Three of Willeford's books have been adapted for the screen: Cockfighter (1974; starring Warren Oates and directed by Monte Hellman), for which Willeford wrote the screenplay; Miami Blues (1990; starring Alec Baldwin and directed by George Armitage, also featuring Fred Ward as Hoke Mosley); and The Woman Chaser (1999; starring Patrick Warburton and directed by Robinson Devor). Willeford adapted his first novel, High Priest of California, into a play. A 1988 production in New York City at The Vortex Theatre apparently represents its first full staging. A subsequent production was staged in 2003.
The bibliography below lists all original publications of Willeford's works and selected reprints that contain variant Willeford titles and/or texts or significant ancillary material.
This bibliography is adapted from literary historian Don Herron's Willeford (1997), courtesy of Dennis McMillan Publications.
Biographical note: Except where specifically cited, the primary source for biographical information is Herron (1997).
Black Lizard was an American book publisher. A division of the Creative Arts Book Company of Berkeley, California, Black Lizard specialized in reprinting forgotten crime fiction and noir fiction writers and novels originally released between the 1930s and the 1960s, many of which are now acknowledged as classics of their genres.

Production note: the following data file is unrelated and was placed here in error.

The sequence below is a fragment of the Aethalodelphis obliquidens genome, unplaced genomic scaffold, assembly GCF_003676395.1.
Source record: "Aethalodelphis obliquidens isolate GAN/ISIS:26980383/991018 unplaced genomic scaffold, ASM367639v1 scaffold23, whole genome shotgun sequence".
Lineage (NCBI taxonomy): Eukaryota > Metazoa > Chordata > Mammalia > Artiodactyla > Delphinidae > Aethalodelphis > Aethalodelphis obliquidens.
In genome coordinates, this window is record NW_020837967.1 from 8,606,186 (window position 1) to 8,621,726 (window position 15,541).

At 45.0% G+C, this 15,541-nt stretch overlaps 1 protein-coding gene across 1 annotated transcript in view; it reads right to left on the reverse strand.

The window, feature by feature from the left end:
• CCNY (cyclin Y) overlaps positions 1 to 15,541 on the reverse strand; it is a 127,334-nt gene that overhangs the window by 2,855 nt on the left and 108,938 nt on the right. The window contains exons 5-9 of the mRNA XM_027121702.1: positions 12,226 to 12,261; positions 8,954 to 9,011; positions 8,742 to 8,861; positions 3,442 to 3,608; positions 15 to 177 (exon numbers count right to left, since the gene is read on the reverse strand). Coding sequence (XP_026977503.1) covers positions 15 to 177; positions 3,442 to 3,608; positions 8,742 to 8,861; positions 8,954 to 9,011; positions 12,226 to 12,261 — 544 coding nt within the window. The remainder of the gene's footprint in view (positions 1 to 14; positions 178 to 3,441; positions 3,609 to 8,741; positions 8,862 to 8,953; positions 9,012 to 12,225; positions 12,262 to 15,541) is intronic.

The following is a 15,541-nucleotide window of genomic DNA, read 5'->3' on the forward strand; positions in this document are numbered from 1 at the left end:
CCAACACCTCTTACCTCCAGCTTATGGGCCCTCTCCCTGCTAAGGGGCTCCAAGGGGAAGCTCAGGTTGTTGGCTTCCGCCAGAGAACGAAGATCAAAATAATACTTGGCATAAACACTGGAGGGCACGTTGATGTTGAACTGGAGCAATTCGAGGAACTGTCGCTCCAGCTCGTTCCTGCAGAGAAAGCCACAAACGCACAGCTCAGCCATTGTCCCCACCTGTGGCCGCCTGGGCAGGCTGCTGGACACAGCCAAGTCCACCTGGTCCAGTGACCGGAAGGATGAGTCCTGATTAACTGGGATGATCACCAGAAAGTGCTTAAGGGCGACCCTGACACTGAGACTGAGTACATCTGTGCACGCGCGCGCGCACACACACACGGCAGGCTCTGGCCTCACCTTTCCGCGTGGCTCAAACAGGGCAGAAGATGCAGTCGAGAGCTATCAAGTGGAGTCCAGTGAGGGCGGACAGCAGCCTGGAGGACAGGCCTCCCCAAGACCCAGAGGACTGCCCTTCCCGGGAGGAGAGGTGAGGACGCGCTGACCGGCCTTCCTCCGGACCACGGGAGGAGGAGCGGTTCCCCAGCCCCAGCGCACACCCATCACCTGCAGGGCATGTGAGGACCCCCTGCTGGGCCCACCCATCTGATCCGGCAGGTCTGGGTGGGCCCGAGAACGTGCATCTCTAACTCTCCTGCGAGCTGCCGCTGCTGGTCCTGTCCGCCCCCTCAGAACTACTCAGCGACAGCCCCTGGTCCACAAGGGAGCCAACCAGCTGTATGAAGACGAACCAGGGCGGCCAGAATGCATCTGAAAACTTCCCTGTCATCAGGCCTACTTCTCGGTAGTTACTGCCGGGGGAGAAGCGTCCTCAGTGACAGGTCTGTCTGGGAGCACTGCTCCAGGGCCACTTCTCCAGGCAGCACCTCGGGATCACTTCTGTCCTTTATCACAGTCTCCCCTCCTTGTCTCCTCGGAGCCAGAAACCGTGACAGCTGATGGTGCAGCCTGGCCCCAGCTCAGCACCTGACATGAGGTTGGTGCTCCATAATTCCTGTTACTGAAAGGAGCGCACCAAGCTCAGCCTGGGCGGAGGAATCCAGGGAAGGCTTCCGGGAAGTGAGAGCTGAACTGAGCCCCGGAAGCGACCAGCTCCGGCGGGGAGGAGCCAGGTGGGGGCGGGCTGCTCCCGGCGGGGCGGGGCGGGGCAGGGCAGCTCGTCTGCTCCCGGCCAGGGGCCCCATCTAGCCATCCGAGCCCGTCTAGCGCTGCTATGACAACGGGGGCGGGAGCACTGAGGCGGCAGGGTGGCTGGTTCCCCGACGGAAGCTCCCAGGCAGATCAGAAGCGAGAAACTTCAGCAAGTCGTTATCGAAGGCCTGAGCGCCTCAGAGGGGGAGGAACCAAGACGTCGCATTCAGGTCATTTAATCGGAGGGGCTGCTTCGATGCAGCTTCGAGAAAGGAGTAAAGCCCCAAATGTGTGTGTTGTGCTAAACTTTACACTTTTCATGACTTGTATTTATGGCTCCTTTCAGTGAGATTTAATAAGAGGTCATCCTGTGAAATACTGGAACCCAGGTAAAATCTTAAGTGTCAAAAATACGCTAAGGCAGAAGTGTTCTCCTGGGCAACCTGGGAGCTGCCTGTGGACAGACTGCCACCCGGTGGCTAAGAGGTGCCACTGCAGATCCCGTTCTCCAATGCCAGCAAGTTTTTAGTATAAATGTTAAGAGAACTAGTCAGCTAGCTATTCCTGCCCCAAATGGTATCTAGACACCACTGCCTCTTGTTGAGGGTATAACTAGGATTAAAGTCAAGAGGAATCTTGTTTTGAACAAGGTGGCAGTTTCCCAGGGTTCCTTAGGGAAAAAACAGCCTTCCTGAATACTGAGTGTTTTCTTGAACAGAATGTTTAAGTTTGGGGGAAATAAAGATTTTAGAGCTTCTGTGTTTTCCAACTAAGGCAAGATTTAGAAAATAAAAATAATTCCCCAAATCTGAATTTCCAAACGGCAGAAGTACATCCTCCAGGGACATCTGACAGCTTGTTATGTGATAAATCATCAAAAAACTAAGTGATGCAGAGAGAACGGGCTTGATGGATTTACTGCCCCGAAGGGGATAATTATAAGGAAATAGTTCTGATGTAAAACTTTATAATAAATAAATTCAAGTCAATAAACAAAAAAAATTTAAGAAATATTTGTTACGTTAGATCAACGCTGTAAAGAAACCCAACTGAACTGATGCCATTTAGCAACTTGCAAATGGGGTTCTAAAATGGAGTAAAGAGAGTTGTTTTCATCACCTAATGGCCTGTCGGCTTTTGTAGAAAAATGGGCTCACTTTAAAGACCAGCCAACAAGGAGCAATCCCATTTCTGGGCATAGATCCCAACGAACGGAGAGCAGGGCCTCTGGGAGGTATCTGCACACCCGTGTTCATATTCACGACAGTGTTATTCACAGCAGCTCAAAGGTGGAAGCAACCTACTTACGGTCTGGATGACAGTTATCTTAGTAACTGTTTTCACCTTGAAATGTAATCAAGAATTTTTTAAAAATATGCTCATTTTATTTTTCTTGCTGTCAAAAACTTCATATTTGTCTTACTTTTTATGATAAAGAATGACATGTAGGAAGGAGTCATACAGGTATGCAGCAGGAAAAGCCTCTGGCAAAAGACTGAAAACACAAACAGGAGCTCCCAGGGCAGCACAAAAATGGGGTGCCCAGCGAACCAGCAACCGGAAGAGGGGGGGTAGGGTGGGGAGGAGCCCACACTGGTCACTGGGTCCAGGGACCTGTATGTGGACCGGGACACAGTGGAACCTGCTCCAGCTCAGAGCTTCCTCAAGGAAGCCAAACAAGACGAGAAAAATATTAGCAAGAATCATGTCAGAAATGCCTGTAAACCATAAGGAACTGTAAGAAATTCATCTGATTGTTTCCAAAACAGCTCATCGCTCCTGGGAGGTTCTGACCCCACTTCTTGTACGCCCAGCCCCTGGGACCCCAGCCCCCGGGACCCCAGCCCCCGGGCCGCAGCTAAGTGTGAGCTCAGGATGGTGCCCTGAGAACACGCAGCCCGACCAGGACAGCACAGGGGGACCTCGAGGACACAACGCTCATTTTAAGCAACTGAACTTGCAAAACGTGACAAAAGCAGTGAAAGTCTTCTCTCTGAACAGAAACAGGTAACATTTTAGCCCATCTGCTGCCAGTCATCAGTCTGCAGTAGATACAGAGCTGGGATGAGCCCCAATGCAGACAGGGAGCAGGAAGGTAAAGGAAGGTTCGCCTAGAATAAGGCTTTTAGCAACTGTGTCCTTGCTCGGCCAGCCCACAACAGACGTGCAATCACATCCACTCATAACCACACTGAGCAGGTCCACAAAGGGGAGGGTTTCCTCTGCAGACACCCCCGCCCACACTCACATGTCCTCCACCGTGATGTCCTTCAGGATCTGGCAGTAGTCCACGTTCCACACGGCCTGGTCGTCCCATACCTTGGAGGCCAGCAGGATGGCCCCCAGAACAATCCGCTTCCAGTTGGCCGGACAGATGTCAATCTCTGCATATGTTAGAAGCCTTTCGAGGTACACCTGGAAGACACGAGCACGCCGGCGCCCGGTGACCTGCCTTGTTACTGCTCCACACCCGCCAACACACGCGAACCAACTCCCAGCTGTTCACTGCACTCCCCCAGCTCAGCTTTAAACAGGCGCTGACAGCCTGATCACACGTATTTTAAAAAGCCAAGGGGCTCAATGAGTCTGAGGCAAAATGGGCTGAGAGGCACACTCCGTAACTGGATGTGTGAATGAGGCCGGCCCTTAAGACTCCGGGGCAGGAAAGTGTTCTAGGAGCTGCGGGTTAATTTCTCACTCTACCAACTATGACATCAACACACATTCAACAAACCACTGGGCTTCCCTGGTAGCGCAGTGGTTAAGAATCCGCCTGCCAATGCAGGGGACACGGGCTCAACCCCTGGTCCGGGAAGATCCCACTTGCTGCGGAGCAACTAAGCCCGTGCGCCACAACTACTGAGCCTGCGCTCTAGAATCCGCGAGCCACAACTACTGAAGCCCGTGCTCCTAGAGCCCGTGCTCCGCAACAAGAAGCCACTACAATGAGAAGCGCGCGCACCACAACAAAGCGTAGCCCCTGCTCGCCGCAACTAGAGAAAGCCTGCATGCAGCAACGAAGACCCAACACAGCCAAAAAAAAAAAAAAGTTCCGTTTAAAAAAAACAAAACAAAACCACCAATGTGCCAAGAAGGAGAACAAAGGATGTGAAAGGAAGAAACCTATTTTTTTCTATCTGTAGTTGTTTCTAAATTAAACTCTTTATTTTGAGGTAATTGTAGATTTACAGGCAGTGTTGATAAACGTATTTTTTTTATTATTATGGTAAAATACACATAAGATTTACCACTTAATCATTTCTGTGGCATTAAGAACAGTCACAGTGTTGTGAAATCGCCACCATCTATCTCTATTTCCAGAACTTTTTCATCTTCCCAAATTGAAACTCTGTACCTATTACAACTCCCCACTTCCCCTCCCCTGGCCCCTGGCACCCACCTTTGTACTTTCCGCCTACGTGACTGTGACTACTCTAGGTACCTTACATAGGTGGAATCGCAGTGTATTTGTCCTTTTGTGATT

A paperback, also known as a softcover or softback, is a type of book characterized by a thick paper or paperboard cover, and often held together with glue rather than stitches or staples. In contrast, hardcover or hardback books are bound with cardboard covered with cloth. The pages on the inside are made of paper.
A hardcover or hardback book is one bound with rigid protective covers. It has a flexible, sewn spine which allows the book to lie flat on a surface when opened. Following the ISBN sequence numbers, books of this type may be identified by the abbreviation Hbk.
Ballantine Books is a major book publisher located in the United States, founded in 1952 by Ian Ballantine with his wife, Betty Ballantine. It was acquired by Random House in 1973, which in turn was acquired by Bertelsmann in 1998 and remains part of that company today. Ballantine's logo is a pair of mirrored letter Bs back to back. The firm's early editors were Stanley Kauffmann and Bernard Shir-Cliff.